Next at block 1003A, an attempt is made to enable micro-tile memory accesses into each memory integrated circuit of each memory module in the memory channel. The memory modules that support micro-tile memory accesses will be so enabled. The memory modules that do not support micro-tile memory accesses, if any, will not be enabled. In this case, the attempt to enable micro-tile memory accesses into the memory modules and memory integrated circuits that do not support micro-tile memory will fail. Additionally, an attempt to set the one or more sub-channel select (SCS) bits in mode registers of the memory integrated circuits may be made to assign them to their respective sub-channels.

At block 1006A after attempting to enable micro-tile accesses into the memory, a memory request to read a cache line beginning at the same starting address is issued to the memory control block and the memory controllers. While a request is made at the same starting address, the micro-tiled memory controller with micro-tiling enabled attempts to translate the starting address into an independent starting address into each memory sub-channel if micro-tiled memory access is enabled in the memory modules and memory integrated circuits. However if micro-tiled memory access is not enabled and supported in the memory modules and memory integrated circuits, the read request at the same starting address is not interpreted as an independent address by the memory modules and memory integrated circuits. Instead, it is interpreted as a shared address and the same memory locations are accessed in each as in the write access. While the memory request for the cache line is issued using the same starting address, micro-tiling uses independent addresses into each sub-channel and memory integrated circuit therein to access data in the sub-channels of each memory channel. If the memory integrated circuits and memory modules do not support micro-tiling so that independent addressing is not available, the same starting address is used into each memory integrated circuit during the read request as was used to write the unique data bit pattern. In which case, the same unique data bit pattern that was written will be read out from the memory modules and memory integrated circuits that do not support micro-tiling.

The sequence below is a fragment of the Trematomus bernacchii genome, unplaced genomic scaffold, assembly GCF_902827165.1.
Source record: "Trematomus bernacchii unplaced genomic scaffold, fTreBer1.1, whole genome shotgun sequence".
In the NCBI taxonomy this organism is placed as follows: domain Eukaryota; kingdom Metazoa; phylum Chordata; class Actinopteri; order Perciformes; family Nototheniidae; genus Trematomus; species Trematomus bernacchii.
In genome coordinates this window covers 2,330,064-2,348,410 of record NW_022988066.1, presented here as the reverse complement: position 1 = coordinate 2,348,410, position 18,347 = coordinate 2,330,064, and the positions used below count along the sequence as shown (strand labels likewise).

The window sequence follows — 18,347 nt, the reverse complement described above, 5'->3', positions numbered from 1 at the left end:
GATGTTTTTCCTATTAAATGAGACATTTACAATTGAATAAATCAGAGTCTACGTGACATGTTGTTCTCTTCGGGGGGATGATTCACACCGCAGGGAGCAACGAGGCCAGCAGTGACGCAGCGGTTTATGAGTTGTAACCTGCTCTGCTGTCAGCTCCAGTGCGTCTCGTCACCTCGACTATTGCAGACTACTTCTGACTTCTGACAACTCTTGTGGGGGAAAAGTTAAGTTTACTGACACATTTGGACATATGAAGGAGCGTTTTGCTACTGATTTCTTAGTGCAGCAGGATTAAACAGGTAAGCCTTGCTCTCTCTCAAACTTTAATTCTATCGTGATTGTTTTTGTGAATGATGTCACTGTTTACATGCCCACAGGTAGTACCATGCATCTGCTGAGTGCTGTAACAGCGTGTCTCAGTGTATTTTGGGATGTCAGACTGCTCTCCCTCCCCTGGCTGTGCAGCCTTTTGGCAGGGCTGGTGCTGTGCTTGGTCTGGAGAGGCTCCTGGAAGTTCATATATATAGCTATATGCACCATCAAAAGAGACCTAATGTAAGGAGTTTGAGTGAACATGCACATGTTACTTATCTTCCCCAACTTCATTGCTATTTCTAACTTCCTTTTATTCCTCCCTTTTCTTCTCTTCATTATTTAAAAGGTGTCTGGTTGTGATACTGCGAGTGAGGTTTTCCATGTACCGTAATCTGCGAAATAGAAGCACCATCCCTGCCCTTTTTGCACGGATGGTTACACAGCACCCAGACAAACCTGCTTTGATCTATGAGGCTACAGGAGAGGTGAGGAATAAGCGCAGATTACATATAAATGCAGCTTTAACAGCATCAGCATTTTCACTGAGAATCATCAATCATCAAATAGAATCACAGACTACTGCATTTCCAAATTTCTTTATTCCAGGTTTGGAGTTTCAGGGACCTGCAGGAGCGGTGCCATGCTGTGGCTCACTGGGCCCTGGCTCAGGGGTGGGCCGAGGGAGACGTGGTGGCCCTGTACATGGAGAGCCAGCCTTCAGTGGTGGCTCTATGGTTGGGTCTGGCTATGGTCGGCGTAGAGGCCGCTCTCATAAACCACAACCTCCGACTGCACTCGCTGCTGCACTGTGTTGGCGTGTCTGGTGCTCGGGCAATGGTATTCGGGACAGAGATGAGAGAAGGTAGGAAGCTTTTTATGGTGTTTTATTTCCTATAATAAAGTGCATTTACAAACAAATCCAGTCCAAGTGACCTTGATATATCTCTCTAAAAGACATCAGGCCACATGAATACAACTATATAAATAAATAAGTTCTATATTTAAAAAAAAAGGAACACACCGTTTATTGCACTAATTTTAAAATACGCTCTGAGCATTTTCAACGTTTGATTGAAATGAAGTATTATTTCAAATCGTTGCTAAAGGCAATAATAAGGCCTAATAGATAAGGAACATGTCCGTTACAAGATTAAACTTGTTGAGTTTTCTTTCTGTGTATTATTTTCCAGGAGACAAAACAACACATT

This may be graphically illustrated by FIGS. 4A-4C. In FIG. 4A, micro-tiling is not enabled such that a 64 byte cache line of data renders a span 404A of a 4×4 pixel tile. In FIG. 4B, micro-tiling is enabled with two sub-channels in each memory channel. A double subspan 414A from one sub-channel may render a portion of the span 404A while another unrelated double subspan such as double 414B is accessed by the other sub-channel of the memory channel. That is, different memory locations are accessed with micro-tiling enabled. In FIG. 4C, micro-tiling is enabled with four sub-channels in each memory channel. A subspan 424A from one sub-channel may render a portion of the span 404A while other unrelated subspans, such as subspans 424B-424D, are accessed by the other sub-channels of the memory channel. This graphically illustrates that with micro-tiling enabled, other memory locations are accessed by a cache line than if micro-tiling is disabled. The difference in memory accesses between micro-tiling being disabled and enabled is also illustrated in FIGS. 5A-5C and FIGS. 11A-11C and described further below.

Next at block 1008A, a comparison is made between the cache line written into the memory channel (referred to as a write cache line) with micro-tiling disabled and the cache line read from the memory channel (referred to as a read cache line) with micro-tiling enabled, if possible, in the memory integrated circuits and memory modules. If micro-tiling cannot be enabled in the memory modules and memory integrated circuits, the write and read memory accesses using the same starting address access the same memory locations so that there is no difference in the data bits of the cache line that is written into memory and read from memory.

At block 1010A, a determination is made as to whether or not the bits in the read cache line matches the bits in the write cache line. At block 1012A, the bits in the read cache line do not match the bits in the write cache line indicating that the memory channel, the memory modules and memory integrated circuits support micro-tile memory accesses and the method then ends at block 1050A. At block 1014A, the bits in the read cache line match the bits in the write cache line indicating that the memory channel, the memory modules and memory integrated circuits do not support micro-tile memory accesses and the method then ends at block 1052A.

Referring now to FIG. 10B, a flow chart of a second method of detection for support of micro-tile memory access in a memory integrated circuit is illustrated. The method starts at block 1000B with a host printed circuit board and system capable of supporting micro-tile memory accesses.